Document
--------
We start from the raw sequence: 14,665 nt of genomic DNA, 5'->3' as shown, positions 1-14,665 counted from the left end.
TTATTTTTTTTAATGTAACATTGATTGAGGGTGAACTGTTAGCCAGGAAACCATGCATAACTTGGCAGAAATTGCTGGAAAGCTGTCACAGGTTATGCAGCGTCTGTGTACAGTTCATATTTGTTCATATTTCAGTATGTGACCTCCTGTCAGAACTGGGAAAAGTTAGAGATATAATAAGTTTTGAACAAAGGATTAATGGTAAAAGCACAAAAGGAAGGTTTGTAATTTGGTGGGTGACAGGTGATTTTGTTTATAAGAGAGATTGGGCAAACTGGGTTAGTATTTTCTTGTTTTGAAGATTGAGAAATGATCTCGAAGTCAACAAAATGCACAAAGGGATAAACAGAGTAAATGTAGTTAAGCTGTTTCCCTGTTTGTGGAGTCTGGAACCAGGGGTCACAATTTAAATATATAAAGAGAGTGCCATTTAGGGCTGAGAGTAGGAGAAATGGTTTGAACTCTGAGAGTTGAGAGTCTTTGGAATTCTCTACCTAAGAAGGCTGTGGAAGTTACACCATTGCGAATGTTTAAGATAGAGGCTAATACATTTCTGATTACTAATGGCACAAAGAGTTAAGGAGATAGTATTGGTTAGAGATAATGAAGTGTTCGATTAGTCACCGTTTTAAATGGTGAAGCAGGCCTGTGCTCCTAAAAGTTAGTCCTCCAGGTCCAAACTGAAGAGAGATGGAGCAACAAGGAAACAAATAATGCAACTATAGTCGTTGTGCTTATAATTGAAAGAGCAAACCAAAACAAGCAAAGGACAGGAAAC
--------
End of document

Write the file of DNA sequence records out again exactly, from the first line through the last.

We start from the raw sequence: 14,665 nt of genomic DNA, 5'->3' as shown, positions 1-14,665 counted from the left end.
TTATTTTTTTTAATGTAACATTGATTGAGGGTGAACTGTTAGCCAGGAAACCATGCATAACTTGGCAGAAATTGCTGGAAAGCTGTCACAGGTTATGCAGCGTCTGTGTACAGTTCATATTTGTTCATATTTCAGTATGTGACCTCCTGTCAGAACTGGGAAAAGTTAGAGATATAATAAGTTTTGAACAAAGGATTAATGGTAAAAGCACAAAAGGAAGGTTTGTAATTTGGTGGGTGACAGGTGATTTTGTTTATAAGAGAGATTGGGCAAACTGGGTTAGTATTTTCTTGTTTTGAAGATTGAGAAATGATCTCGAAGTCAACAAAATGCACAAAGGGATAAACAGAGTAAATGTAGTTAAGCTGTTTCCCTGTTTGTGGAGTCTGGAACCAGGGGTCACAATTTAAATATATAAAGAGAGTGCCATTTAGGGCTGAGAGTAGGAGAAATGGTTTGAACTCTGAGAGTTGAGAGTCTTTGGAATTCTCTACCTAAGAAGGCTGTGGAAGTTACACCATTGCGAATGTTTAAGATAGAGGCTAATACATTTCTGATTACTAATGGCACAAAGAGTTAAGGAGATAGTATTGGTTAGAGATAATGAAGTGTTCGATTAGTCACCGTTTTAAATGGTGAAGCAGGCCTGTGCTCCTAAAAGTTAGTCCTCCAGGTCCAAACTGAAGAGAGATGGAGCAACAAGGAAACAAATAATGCAACTATAGTCGTTGTGCTTATAATTGAAAGAGCAAACCAAAACAAGCAAAGGACAGGAAAC